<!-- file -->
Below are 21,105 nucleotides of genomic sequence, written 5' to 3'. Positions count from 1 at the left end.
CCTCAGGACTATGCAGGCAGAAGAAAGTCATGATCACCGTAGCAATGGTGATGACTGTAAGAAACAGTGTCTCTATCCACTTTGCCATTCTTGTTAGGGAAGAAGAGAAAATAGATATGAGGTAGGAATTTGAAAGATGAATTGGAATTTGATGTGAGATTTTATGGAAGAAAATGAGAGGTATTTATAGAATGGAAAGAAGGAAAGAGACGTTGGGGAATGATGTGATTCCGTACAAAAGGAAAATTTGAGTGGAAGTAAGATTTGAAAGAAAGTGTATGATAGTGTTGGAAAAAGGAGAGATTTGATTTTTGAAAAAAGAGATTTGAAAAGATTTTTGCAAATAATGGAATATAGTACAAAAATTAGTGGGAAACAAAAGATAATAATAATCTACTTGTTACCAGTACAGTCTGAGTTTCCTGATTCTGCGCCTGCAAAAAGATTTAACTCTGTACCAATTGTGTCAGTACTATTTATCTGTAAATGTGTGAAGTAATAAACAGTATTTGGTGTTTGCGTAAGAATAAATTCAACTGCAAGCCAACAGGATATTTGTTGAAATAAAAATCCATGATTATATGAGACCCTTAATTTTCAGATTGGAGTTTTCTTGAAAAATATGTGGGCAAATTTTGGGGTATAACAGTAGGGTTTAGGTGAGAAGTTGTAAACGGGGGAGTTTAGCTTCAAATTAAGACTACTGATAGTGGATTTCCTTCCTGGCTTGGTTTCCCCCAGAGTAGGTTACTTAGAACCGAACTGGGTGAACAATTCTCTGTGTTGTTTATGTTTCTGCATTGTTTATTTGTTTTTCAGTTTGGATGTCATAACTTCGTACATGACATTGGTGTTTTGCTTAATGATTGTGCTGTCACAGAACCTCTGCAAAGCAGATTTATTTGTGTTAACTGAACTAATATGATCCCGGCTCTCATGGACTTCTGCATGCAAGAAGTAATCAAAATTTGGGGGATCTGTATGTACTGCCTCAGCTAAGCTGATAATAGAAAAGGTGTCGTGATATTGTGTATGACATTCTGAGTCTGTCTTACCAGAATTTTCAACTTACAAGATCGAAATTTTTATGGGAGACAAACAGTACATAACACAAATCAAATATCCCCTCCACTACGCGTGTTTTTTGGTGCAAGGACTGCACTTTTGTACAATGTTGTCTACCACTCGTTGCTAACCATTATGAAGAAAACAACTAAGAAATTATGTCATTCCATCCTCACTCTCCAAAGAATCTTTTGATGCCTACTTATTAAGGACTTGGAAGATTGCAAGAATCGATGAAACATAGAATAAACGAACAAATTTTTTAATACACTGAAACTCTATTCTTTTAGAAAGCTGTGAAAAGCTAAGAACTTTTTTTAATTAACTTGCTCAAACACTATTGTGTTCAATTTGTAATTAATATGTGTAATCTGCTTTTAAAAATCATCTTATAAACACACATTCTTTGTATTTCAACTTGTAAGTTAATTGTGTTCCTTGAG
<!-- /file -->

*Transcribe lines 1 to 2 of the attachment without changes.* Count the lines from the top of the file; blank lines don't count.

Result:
Below are 21,105 nucleotides of genomic sequence, written 5' to 3'. Positions count from 1 at the left end.
CCTCAGGACTATGCAGGCAGAAGAAAGTCATGATCACCGTAGCAATGGTGATGACTGTAAGAAACAGTGTCTCTATCCACTTTGCCATTCTTGTTAGGGAAGAAGAGAAAATAGATATGAGGTAGGAATTTGAAAGATGAATTGGAATTTGATGTGAGATTTTATGGAAGAAAATGAGAGGTATTTATAGAATGGAAAGAAGGAAAGAGACGTTGGGGAATGATGTGATTCCGTACAAAAGGAAAATTTGAGTGGAAGTAAGATTTGAAAGAAAGTGTATGATAGTGTTGGAAAAAGGAGAGATTTGATTTTTGAAAAAAGAGATTTGAAAAGATTTTTGCAAATAATGGAATATAGTACAAAAATTAGTGGGAAACAAAAGATAATAATAATCTACTTGTTACCAGTACAGTCTGAGTTTCCTGATTCTGCGCCTGCAAAAAGATTTAACTCTGTACCAATTGTGTCAGTACTATTTATCTGTAAATGTGTGAAGTAATAAACAGTATTTGGTGTTTGCGTAAGAATAAATTCAACTGCAAGCCAACAGGATATTTGTTGAAATAAAAATCCATGATTATATGAGACCCTTAATTTTCAGATTGGAGTTTTCTTGAAAAATATGTGGGCAAATTTTGGGGTATAACAGTAGGGTTTAGGTGAGAAGTTGTAAACGGGGGAGTTTAGCTTCAAATTAAGACTACTGATAGTGGATTTCCTTCCTGGCTTGGTTTCCCCCAGAGTAGGTTACTTAGAACCGAACTGGGTGAACAATTCTCTGTGTTGTTTATGTTTCTGCATTGTTTATTTGTTTTTCAGTTTGGATGTCATAACTTCGTACATGACATTGGTGTTTTGCTTAATGATTGTGCTGTCACAGAACCTCTGCAAAGCAGATTTATTTGTGTTAACTGAACTAATATGATCCCGGCTCTCATGGACTTCTGCATGCAAGAAGTAATCAAAATTTGGGGGATCTGTATGTACTGCCTCAGCTAAGCTGATAATAGAAAAGGTGTCGTGATATTGTGTATGACATTCTGAGTCTGTCTTACCAGAATTTTCAACTTACAAGATCGAAATTTTTATGGGAGACAAACAGTACATAACACAAATCAAATATCCCCTCCACTACGCGTGTTTTTTGGTGCAAGGACTGCACTTTTGTACAATGTTGTCTACCACTCGTTGCTAACCATTATGAAGAAAACAACTAAGAAATTATGTCATTCCATCCTCACTCTCCAAAGAATCTTTTGATGCCTACTTATTAAGGACTTGGAAGATTGCAAGAATCGATGAAACATAGAATAAACGAACAAATTTTTTAATACACTGAAACTCTATTCTTTTAGAAAGCTGTGAAAAGCTAAGAACTTTTTTTAATTAACTTGCTCAAACACTATTGTGTTCAATTTGTAATTAATATGTGTAATCTGCTTTTAAAAATCATCTTATAAACACACATTCTTTGTATTTCAACTTGTAAGTTAATTGTGTTCCTTGAG